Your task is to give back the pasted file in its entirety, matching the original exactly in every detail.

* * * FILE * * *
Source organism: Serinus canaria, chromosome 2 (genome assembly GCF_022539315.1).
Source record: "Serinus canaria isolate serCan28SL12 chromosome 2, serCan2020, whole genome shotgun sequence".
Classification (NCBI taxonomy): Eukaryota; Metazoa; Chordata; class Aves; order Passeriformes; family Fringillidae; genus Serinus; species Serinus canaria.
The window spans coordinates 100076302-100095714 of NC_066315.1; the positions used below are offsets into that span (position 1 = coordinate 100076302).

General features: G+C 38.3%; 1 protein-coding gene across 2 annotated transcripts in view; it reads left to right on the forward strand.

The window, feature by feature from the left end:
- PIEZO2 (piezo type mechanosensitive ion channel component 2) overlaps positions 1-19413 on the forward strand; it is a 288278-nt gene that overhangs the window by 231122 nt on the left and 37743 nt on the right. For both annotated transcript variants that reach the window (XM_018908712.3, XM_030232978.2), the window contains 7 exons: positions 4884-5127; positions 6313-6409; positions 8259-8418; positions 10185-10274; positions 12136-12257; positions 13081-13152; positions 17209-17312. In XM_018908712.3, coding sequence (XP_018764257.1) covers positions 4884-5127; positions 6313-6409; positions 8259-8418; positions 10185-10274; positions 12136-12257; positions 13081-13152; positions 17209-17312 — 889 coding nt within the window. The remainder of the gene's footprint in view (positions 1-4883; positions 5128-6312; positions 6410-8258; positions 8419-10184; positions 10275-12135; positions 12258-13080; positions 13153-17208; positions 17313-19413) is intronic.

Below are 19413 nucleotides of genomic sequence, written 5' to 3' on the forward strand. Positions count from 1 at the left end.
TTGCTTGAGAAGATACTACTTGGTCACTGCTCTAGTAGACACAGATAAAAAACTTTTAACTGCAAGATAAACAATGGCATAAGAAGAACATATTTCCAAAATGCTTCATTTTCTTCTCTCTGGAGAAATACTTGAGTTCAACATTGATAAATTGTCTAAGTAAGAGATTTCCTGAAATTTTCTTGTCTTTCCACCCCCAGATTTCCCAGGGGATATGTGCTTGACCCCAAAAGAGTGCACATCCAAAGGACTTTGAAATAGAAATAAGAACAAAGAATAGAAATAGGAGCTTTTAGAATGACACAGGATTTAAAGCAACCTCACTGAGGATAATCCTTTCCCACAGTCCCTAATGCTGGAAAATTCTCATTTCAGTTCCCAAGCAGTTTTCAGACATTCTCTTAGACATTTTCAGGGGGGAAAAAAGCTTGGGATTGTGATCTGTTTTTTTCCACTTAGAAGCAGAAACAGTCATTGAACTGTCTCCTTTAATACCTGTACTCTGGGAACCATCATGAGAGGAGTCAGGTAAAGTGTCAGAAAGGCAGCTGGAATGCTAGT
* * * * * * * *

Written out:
Source organism: Serinus canaria, chromosome 2 (genome assembly GCF_022539315.1).
Source record: "Serinus canaria isolate serCan28SL12 chromosome 2, serCan2020, whole genome shotgun sequence".
Classification (NCBI taxonomy): Eukaryota; Metazoa; Chordata; class Aves; order Passeriformes; family Fringillidae; genus Serinus; species Serinus canaria.
The window spans coordinates 100076302-100095714 of NC_066315.1; the positions used below are offsets into that span (position 1 = coordinate 100076302).

General features: G+C 38.3%; 1 protein-coding gene across 2 annotated transcripts in view; it reads left to right on the forward strand.

The window, feature by feature from the left end:
- PIEZO2 (piezo type mechanosensitive ion channel component 2) overlaps positions 1-19413 on the forward strand; it is a 288278-nt gene that overhangs the window by 231122 nt on the left and 37743 nt on the right. For both annotated transcript variants that reach the window (XM_018908712.3, XM_030232978.2), the window contains 7 exons: positions 4884-5127; positions 6313-6409; positions 8259-8418; positions 10185-10274; positions 12136-12257; positions 13081-13152; positions 17209-17312. In XM_018908712.3, coding sequence (XP_018764257.1) covers positions 4884-5127; positions 6313-6409; positions 8259-8418; positions 10185-10274; positions 12136-12257; positions 13081-13152; positions 17209-17312 — 889 coding nt within the window. The remainder of the gene's footprint in view (positions 1-4883; positions 5128-6312; positions 6410-8258; positions 8419-10184; positions 10275-12135; positions 12258-13080; positions 13153-17208; positions 17313-19413) is intronic.

Below are 19413 nucleotides of genomic sequence, written 5' to 3' on the forward strand. Positions count from 1 at the left end.
TTGCTTGAGAAGATACTACTTGGTCACTGCTCTAGTAGACACAGATAAAAAACTTTTAACTGCAAGATAAACAATGGCATAAGAAGAACATATTTCCAAAATGCTTCATTTTCTTCTCTCTGGAGAAATACTTGAGTTCAACATTGATAAATTGTCTAAGTAAGAGATTTCCTGAAATTTTCTTGTCTTTCCACCCCCAGATTTCCCAGGGGATATGTGCTTGACCCCAAAAGAGTGCACATCCAAAGGACTTTGAAATAGAAATAAGAACAAAGAATAGAAATAGGAGCTTTTAGAATGACACAGGATTTAAAGCAACCTCACTGAGGATAATCCTTTCCCACAGTCCCTAATGCTGGAAAATTCTCATTTCAGTTCCCAAGCAGTTTTCAGACATTCTCTTAGACATTTTCAGGGGGGAAAAAAGCTTGGGATTGTGATCTGTTTTTTTCCACTTAGAAGCAGAAACAGTCATTGAACTGTCTCCTTTAATACCTGTACTCTGGGAACCATCATGAGAGGAGTCAGGTAAAGTGTCAGAAAGGCAGCTGGAATGCTAGT